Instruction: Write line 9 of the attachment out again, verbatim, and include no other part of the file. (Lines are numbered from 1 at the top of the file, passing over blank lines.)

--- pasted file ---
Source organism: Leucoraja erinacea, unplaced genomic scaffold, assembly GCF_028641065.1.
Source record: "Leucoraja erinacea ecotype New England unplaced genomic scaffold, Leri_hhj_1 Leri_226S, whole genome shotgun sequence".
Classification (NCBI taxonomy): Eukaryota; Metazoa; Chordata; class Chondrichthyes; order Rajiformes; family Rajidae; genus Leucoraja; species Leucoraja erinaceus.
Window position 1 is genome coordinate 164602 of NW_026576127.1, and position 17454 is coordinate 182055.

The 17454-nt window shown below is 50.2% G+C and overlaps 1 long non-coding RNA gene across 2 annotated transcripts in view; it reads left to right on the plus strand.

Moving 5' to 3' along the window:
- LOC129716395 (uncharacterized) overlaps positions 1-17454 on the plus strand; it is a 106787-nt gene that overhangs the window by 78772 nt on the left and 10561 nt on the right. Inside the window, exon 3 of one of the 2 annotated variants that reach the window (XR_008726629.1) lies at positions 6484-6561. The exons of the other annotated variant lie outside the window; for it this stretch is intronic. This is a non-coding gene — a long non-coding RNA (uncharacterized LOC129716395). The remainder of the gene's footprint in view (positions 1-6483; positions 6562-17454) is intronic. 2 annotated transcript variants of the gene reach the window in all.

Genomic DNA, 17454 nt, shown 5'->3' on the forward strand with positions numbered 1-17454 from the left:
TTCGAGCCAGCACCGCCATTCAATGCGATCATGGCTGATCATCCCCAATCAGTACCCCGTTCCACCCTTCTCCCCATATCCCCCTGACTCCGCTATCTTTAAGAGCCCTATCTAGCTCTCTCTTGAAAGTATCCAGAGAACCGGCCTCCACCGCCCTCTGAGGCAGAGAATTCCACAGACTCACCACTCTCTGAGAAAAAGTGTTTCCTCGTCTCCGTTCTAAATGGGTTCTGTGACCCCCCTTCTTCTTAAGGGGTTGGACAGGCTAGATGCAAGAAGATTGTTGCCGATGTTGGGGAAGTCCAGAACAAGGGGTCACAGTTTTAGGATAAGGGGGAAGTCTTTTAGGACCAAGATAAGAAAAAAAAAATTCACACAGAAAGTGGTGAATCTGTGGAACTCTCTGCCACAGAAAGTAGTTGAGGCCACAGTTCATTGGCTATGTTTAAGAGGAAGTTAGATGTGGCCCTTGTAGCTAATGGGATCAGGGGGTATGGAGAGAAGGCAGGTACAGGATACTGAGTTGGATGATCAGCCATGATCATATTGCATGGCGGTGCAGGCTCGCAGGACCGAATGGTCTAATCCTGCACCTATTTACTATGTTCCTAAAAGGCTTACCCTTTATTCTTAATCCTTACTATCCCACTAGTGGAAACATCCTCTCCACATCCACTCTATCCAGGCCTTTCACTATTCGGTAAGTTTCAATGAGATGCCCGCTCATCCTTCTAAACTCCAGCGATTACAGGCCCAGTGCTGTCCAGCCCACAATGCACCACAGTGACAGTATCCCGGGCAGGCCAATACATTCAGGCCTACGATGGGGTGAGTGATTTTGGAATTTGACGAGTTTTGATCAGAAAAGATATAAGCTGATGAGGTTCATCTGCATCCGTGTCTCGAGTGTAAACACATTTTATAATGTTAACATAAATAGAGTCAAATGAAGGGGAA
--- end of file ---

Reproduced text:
TTCGAGCCAGCACCGCCATTCAATGCGATCATGGCTGATCATCCCCAATCAGTACCCCGTTCCACCCTTCTCCCCATATCCCCCTGACTCCGCTATCTTTAAGAGCCCTATCTAGCTCTCTCTTGAAAGTATCCAGAGAACCGGCCTCCACCGCCCTCTGAGGCAGAGAATTCCACAGACTCACCACTCTCTGAGAAAAAGTGTTTCCTCGTCTCCGTTCTAAATGGGTTCTGTGACCCCCCTTCTTCTTAAGGGGTTGGACAGGCTAGATGCAAGAAGATTGTTGCCGATGTTGGGGAAGTCCAGAACAAGGGGTCACAGTTTTAGGATAAGGGGGAAGTCTTTTAGGACCAAGATAAGAAAAAAAAAATTCACACAGAAAGTGGTGAATCTGTGGAACTCTCTGCCACAGAAAGTAGTTGAGGCCACAGTTCATTGGCTATGTTTAAGAGGAAGTTAGATGTGGCCCTTGTAGCTAATGGGATCAGGGGGTATGGAGAGAAGGCAGGTACAGGATACTGAGTTGGATGATCAGCCATGATCATATTGCATGGCGGTGCAGGCTCGCAGGACCGAATGGTCTAATCCTGCACCTATTTACTATGTTCCTAAAAGGCTTACCCTTTATTCTTAATCCTTACTATCCCACTAGTGGAAACATCCTCTCCACATCCACTCTATCCAGGCCTTTCACTATTCGGTAAGTTTCAATGAGATGCCCGCTCATCCTTCTAAACTCCAGCGATTACAGGCCCAGTGCTGTCCAGCCCACAATGCACCACAGTGACAGTATCCCGGGCAGGCCAATACATTCAGGCCTACGATGGGGTGAGTGATTTTGGAATTTGACGAGTTTTGATCAGAAAAGATATAAGCTGATGAGGTTCATCTGCATCCGTGTCTCGAGTGTAAACACATTTTATAATGTTAACATAAATAGAGTCAAATGAAGGGGAA